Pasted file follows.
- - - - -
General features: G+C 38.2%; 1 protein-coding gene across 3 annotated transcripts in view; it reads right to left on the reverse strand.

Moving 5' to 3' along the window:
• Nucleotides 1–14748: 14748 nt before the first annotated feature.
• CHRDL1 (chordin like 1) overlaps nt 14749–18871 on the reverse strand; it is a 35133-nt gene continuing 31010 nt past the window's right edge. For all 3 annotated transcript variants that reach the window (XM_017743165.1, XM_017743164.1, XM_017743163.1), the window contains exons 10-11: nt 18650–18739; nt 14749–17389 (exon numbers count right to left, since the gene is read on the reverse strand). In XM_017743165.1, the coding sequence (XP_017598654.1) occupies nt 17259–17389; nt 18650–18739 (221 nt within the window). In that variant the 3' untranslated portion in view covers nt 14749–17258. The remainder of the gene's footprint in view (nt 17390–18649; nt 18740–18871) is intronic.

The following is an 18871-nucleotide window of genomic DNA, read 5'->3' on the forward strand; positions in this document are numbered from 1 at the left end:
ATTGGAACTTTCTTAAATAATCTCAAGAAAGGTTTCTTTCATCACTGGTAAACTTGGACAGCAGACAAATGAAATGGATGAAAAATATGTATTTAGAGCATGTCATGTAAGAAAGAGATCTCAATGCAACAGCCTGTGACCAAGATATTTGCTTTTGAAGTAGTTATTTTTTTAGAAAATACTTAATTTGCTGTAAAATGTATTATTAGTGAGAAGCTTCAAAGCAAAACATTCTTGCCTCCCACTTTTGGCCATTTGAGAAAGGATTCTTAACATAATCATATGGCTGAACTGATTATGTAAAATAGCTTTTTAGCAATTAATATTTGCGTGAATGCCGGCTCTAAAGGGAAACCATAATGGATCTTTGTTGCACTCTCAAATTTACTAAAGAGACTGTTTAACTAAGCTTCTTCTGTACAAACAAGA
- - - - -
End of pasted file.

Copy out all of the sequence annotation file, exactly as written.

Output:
General features: G+C 38.2%; 1 protein-coding gene across 3 annotated transcripts in view; it reads right to left on the reverse strand.

Moving 5' to 3' along the window:
• Nucleotides 1–14748: 14748 nt before the first annotated feature.
• CHRDL1 (chordin like 1) overlaps nt 14749–18871 on the reverse strand; it is a 35133-nt gene continuing 31010 nt past the window's right edge. For all 3 annotated transcript variants that reach the window (XM_017743165.1, XM_017743164.1, XM_017743163.1), the window contains exons 10-11: nt 18650–18739; nt 14749–17389 (exon numbers count right to left, since the gene is read on the reverse strand). In XM_017743165.1, the coding sequence (XP_017598654.1) occupies nt 17259–17389; nt 18650–18739 (221 nt within the window). In that variant the 3' untranslated portion in view covers nt 14749–17258. The remainder of the gene's footprint in view (nt 17390–18649; nt 18740–18871) is intronic.

The following is an 18871-nucleotide window of genomic DNA, read 5'->3' on the forward strand; positions in this document are numbered from 1 at the left end:
ATTGGAACTTTCTTAAATAATCTCAAGAAAGGTTTCTTTCATCACTGGTAAACTTGGACAGCAGACAAATGAAATGGATGAAAAATATGTATTTAGAGCATGTCATGTAAGAAAGAGATCTCAATGCAACAGCCTGTGACCAAGATATTTGCTTTTGAAGTAGTTATTTTTTTAGAAAATACTTAATTTGCTGTAAAATGTATTATTAGTGAGAAGCTTCAAAGCAAAACATTCTTGCCTCCCACTTTTGGCCATTTGAGAAAGGATTCTTAACATAATCATATGGCTGAACTGATTATGTAAAATAGCTTTTTAGCAATTAATATTTGCGTGAATGCCGGCTCTAAAGGGAAACCATAATGGATCTTTGTTGCACTCTCAAATTTACTAAAGAGACTGTTTAACTAAGCTTCTTCTGTACAAACAAGA